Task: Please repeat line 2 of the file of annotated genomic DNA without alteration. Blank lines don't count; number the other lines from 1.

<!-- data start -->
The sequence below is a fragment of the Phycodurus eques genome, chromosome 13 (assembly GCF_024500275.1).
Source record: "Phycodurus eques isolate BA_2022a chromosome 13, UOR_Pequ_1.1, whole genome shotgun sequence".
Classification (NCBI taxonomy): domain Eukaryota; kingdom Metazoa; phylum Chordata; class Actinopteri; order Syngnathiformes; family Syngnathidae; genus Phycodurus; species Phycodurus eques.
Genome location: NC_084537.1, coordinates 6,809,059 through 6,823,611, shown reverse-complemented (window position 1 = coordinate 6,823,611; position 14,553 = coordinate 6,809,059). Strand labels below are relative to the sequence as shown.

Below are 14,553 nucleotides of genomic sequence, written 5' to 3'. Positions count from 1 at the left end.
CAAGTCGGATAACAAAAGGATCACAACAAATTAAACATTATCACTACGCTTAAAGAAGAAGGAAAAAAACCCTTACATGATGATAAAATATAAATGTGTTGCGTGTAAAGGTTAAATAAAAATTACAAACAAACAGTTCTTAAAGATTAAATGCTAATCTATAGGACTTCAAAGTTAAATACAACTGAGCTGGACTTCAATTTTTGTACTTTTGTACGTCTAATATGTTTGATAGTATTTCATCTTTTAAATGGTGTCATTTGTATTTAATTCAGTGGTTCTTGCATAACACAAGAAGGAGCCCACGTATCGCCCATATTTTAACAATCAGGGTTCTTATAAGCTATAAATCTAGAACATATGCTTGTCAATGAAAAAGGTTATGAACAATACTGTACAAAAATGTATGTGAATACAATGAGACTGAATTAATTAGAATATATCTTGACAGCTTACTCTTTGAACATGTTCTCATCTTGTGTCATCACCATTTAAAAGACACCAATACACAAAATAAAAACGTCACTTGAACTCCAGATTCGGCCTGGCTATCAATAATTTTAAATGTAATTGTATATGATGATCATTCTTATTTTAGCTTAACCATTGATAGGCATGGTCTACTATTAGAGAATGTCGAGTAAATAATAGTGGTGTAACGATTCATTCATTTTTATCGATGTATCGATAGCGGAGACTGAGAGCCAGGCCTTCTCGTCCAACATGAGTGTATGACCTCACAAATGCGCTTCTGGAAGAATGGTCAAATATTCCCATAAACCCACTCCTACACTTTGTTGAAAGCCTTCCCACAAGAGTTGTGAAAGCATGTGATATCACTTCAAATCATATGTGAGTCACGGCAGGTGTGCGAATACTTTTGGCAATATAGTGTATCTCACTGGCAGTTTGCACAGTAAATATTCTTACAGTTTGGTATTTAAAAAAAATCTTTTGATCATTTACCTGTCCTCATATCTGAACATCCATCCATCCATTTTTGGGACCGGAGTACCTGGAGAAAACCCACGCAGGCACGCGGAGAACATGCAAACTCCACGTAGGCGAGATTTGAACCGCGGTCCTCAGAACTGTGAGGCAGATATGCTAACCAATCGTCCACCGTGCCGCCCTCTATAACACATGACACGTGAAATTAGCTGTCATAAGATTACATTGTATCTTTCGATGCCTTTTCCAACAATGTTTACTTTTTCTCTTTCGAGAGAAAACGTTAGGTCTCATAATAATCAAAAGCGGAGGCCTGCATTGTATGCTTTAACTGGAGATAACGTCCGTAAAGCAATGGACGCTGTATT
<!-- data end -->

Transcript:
Source record: "Phycodurus eques isolate BA_2022a chromosome 13, UOR_Pequ_1.1, whole genome shotgun sequence".